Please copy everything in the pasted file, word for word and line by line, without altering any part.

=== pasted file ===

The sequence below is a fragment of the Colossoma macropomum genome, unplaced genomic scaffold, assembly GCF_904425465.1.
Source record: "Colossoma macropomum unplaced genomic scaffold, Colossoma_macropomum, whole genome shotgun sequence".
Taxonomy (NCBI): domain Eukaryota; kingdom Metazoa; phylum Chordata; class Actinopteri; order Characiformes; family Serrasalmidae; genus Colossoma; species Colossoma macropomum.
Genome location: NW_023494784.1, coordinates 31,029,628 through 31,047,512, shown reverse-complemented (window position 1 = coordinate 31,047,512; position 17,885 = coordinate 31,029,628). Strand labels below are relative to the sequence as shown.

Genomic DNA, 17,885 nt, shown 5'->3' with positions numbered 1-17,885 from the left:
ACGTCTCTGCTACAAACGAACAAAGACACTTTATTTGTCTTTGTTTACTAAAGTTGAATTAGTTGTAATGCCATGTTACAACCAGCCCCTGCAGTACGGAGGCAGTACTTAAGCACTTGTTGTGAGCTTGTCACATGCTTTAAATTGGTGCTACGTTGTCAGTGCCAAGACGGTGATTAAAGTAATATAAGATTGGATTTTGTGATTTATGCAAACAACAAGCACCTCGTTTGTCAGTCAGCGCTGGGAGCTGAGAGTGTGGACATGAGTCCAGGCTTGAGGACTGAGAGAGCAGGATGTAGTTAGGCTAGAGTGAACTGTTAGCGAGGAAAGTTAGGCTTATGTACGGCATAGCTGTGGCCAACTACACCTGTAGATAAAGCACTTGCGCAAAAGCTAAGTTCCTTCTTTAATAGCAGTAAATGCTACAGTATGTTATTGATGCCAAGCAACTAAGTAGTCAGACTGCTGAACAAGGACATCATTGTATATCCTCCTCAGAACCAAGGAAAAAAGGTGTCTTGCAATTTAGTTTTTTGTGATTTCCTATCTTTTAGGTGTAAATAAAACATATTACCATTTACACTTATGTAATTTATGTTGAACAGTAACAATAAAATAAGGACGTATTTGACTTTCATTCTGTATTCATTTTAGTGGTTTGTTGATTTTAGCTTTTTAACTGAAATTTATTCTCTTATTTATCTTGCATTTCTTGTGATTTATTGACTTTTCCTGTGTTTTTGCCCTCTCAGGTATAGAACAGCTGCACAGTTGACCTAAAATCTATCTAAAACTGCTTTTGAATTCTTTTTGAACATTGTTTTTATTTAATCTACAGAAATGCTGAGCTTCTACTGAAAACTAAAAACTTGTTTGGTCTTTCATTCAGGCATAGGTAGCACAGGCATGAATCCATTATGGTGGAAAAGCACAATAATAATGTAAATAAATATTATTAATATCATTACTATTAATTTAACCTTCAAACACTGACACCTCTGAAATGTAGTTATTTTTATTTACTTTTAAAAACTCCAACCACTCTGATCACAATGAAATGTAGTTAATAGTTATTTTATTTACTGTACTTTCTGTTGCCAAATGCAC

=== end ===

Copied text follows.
The sequence below is a fragment of the Colossoma macropomum genome, unplaced genomic scaffold, assembly GCF_904425465.1.
Source record: "Colossoma macropomum unplaced genomic scaffold, Colossoma_macropomum, whole genome shotgun sequence".
Taxonomy (NCBI): domain Eukaryota; kingdom Metazoa; phylum Chordata; class Actinopteri; order Characiformes; family Serrasalmidae; genus Colossoma; species Colossoma macropomum.
Genome location: NW_023494784.1, coordinates 31,029,628 through 31,047,512, shown reverse-complemented (window position 1 = coordinate 31,047,512; position 17,885 = coordinate 31,029,628). Strand labels below are relative to the sequence as shown.

Genomic DNA, 17,885 nt, shown 5'->3' with positions numbered 1-17,885 from the left:
ACGTCTCTGCTACAAACGAACAAAGACACTTTATTTGTCTTTGTTTACTAAAGTTGAATTAGTTGTAATGCCATGTTACAACCAGCCCCTGCAGTACGGAGGCAGTACTTAAGCACTTGTTGTGAGCTTGTCACATGCTTTAAATTGGTGCTACGTTGTCAGTGCCAAGACGGTGATTAAAGTAATATAAGATTGGATTTTGTGATTTATGCAAACAACAAGCACCTCGTTTGTCAGTCAGCGCTGGGAGCTGAGAGTGTGGACATGAGTCCAGGCTTGAGGACTGAGAGAGCAGGATGTAGTTAGGCTAGAGTGAACTGTTAGCGAGGAAAGTTAGGCTTATGTACGGCATAGCTGTGGCCAACTACACCTGTAGATAAAGCACTTGCGCAAAAGCTAAGTTCCTTCTTTAATAGCAGTAAATGCTACAGTATGTTATTGATGCCAAGCAACTAAGTAGTCAGACTGCTGAACAAGGACATCATTGTATATCCTCCTCAGAACCAAGGAAAAAAGGTGTCTTGCAATTTAGTTTTTTGTGATTTCCTATCTTTTAGGTGTAAATAAAACATATTACCATTTACACTTATGTAATTTATGTTGAACAGTAACAATAAAATAAGGACGTATTTGACTTTCATTCTGTATTCATTTTAGTGGTTTGTTGATTTTAGCTTTTTAACTGAAATTTATTCTCTTATTTATCTTGCATTTCTTGTGATTTATTGACTTTTCCTGTGTTTTTGCCCTCTCAGGTATAGAACAGCTGCACAGTTGACCTAAAATCTATCTAAAACTGCTTTTGAATTCTTTTTGAACATTGTTTTTATTTAATCTACAGAAATGCTGAGCTTCTACTGAAAACTAAAAACTTGTTTGGTCTTTCATTCAGGCATAGGTAGCACAGGCATGAATCCATTATGGTGGAAAAGCACAATAATAATGTAAATAAATATTATTAATATCATTACTATTAATTTAACCTTCAAACACTGACACCTCTGAAATGTAGTTATTTTTATTTACTTTTAAAAACTCCAACCACTCTGATCACAATGAAATGTAGTTAATAGTTATTTTATTTACTGTACTTTCTGTTGCCAAATGCAC